A nonprofit publication of the Kentucky Center for Public Service Journalism

Constance Alexander: Three little words are crushing America’s news literacy, clouding fact and fiction

At the beginning of every semester, Leigh Wright, associate professor of journalism at Murray State University, asks her students where they get their news.

“From social media” is the most prevalent response.

Those three little words line up with data from the Pew Research Center that says, “Today around seven-in-ten Americans use social media to connect with one another, engage with news content, share information and entertain themselves.”

In the U.S., according to Pew, the most widely used online platforms are YouTube and Facebook, with Twitter, Pinterest, Instagram and LinkedIn coming up in the rear.

Clearly, digital technology plays a leading role in the way people are navigating an increasingly complex information environment. As a result, many Americans are basing important decisions on their own haphazard research, rather than expert advice. That kind of personal initiative could be admirable if one were confident of people’s ability to discern the difference between what information can be trusted and what sources should be ignored.

In 2019, a Stanford History Education Group study found that nearly all high school students surveyed did not consider the validity of a source and over half could not correctly rate the strength of the evidence presented. Added to that disconcerting conclusion, another Pew study found that only a minority of adults could differentiate between fact and opinion.

Faced with such gloomy evidence, journalism professors have become relentless in their quest to provide rigorous training in responsible reporting and writing, based on reliable sources. At MSU, Wright and her journalism department cohorts recently dug in and redesigned a required Journalism course, Media Literacy and Society. Beginning this fall, JMC 168 will be listed in the University Studies curriculum, available to those interested in becoming educated news consumers, regardless of their major.

According to Dr. Melony Shemberger, a colleague of Wright’s and member of the team that revised the course, “It is for everyone.”

“Technology has guided the news media toward dynamic and positive changes,” Shenberger remarked, “but it has also created challenges for news consumers because access to information is immediate and personal.”

Constance Alexander is a columnist, award-winning poet and playwright, and President of INTEXCommunications in Murray. She can be reached at constancealexander@twc.com. Or visit www.constancealexander.com.

Founder of the Hoptown Chronicle, a hyper-local news source out of Hopkinsville, Ky, veteran journalist and Chronicle editor Jennifer P. Brown is an ardent advocate and consistent exemplar of accurate, in-depth reporting. Also, co-founder of Kentucky Open Government Coalition, Brown believes that the public bears some personal responsibility to recognize when opinions “masquerading as reporting” are accepted as fact.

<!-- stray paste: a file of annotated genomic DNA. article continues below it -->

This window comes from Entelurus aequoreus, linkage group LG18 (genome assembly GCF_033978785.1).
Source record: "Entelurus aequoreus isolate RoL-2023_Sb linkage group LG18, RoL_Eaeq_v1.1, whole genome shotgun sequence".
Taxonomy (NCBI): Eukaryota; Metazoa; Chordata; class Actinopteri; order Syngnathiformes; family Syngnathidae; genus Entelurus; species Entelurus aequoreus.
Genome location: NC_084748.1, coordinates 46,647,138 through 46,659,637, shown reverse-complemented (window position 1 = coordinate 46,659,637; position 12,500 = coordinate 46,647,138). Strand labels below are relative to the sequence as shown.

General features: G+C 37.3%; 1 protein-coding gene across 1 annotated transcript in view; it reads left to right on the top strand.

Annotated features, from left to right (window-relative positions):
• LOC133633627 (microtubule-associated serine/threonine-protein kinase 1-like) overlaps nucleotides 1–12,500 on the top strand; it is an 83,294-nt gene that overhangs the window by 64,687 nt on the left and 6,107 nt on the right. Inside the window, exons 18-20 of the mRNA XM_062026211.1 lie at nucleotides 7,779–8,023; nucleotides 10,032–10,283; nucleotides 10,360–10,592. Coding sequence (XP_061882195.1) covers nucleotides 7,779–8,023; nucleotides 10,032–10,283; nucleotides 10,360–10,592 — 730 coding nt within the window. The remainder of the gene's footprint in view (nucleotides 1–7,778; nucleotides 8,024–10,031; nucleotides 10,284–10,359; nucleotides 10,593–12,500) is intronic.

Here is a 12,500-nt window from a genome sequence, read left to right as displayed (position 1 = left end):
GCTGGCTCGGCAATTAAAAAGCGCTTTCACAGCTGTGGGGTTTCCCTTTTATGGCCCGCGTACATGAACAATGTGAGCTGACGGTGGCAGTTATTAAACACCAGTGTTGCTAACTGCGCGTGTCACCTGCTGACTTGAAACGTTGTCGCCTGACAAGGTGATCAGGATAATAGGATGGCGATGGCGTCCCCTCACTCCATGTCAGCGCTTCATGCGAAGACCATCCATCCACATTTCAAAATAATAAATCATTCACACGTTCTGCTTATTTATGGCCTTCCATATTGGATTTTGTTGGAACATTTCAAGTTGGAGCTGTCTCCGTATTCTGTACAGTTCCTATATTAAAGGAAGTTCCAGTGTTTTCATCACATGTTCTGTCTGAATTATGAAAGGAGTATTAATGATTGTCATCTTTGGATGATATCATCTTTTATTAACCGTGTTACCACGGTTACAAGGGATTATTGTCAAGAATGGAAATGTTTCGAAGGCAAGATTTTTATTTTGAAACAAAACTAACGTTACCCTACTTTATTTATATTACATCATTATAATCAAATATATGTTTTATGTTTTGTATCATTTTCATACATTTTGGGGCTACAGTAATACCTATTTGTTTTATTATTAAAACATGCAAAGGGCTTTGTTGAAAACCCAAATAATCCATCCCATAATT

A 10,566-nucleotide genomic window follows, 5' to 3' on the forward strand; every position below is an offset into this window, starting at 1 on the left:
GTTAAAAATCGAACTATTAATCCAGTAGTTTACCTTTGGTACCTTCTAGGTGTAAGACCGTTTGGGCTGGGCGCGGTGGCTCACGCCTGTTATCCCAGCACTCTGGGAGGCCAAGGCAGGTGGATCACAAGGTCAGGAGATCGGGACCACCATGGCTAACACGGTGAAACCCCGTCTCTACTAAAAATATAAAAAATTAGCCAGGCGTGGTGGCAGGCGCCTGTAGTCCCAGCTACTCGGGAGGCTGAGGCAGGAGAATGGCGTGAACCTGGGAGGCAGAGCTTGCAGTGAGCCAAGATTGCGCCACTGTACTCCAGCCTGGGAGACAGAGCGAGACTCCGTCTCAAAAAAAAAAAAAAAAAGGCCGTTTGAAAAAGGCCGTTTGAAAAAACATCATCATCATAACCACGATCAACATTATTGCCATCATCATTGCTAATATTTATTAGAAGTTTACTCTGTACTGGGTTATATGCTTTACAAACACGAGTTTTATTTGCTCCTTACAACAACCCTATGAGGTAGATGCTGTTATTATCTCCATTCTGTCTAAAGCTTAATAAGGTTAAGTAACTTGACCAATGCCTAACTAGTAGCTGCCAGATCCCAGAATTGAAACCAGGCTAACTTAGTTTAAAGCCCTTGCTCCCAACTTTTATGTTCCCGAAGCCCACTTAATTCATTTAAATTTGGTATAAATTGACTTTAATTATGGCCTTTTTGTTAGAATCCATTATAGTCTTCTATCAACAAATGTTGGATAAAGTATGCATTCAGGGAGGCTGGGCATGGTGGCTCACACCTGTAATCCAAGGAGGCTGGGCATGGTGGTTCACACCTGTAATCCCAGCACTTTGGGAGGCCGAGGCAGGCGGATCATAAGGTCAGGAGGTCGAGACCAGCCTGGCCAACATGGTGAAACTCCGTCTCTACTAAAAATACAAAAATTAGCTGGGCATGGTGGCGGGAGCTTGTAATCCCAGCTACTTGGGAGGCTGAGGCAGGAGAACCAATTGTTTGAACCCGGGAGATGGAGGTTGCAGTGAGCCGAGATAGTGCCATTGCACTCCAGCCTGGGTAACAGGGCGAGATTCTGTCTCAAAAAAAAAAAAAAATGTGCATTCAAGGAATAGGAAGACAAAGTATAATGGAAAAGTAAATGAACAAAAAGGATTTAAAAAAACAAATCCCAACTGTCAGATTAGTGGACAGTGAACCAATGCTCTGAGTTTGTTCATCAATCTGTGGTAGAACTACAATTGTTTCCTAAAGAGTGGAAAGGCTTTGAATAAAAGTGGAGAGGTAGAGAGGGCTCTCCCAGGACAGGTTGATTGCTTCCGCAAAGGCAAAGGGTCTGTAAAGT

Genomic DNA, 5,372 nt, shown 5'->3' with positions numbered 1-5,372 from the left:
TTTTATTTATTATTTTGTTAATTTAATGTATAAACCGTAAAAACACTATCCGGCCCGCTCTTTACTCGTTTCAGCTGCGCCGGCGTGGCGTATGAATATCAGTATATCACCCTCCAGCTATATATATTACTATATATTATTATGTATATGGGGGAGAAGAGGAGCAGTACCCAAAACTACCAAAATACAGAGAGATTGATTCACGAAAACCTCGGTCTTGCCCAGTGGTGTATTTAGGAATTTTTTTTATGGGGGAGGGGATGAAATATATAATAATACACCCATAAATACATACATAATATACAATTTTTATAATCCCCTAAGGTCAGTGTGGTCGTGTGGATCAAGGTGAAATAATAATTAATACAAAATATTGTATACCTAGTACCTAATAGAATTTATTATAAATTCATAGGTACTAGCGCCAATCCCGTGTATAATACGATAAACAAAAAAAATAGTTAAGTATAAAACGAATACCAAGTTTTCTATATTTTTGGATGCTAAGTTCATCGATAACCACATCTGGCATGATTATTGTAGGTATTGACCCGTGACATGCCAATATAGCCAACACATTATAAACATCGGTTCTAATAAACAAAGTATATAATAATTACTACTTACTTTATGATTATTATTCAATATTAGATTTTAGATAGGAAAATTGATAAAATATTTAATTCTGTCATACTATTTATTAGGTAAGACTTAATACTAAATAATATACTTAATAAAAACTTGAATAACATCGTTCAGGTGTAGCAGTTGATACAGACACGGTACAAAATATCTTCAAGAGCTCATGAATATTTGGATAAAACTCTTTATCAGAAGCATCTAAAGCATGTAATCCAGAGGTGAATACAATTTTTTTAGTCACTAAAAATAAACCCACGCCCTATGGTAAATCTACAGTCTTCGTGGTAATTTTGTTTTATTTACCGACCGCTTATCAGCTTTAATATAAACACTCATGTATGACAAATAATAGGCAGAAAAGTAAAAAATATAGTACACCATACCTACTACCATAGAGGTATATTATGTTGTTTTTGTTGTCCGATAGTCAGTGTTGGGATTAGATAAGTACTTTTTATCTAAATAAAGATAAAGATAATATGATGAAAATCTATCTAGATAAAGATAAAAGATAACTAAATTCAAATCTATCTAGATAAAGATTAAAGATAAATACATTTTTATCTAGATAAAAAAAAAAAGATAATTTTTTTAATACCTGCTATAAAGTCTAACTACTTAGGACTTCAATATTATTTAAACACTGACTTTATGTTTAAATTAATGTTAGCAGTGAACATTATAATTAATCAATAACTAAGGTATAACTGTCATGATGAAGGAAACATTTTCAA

“Being a good consumer of the news is not a passive pursuit,” she said. “You can’t sit back and expect the truth to come and find you.”

Using the analogy of a grocery store to amplify her point, Brown explained that processed food is easy to find but not necessarily part of a good diet. Healthy choices, on the other hand, are on the outer edges, and they also require some special attention to prepare a balanced meal.

“I agree there is plenty of stuff from the news media today that qualifies as junk food,” she said. “But we shouldn’t consume very much of it.”

To get the most from the news they consume, therefore, the public has plenty of media options that approach journalism as a process of verifying the truth, rather than as a source of entertainment that fuels shock or outrage.

Hands-on learning strategies help MSU students develop professional news writing skills. Students choose to follow a specific story in the news, for example and are required to summarize it and narrate their own story over photos or a video.

“Students told me they felt like real reporters when they did this exercise,” Wright remarked. “The exercise encouraged them to engage with the news and read it critically.”

Other assignments require them to listen to podcasts like NPR’s Up First or The Daily, from the New York Times. For News Engagement Day, Wright’s students viewed the Facebook whistleblower testimony and live-tweeted the hearings.

“If students use social media for finding their news, they need to learn how to use social media for reporting,” she explained.

January 24 – 28, National News Literacy Week, is an appropriate time to remind all of us – newsmakers, news reporters, and news consumers — that engaged and informed citizens are the foundation of democracy. Their website offers a range of tools, such as Checkology, which helps develop skills associated with evaluating and interpreting information. In addition, there are tips, tools and quizzes available, including a Viral Rumor Rundown blog.

Related Posts

Leave a Comment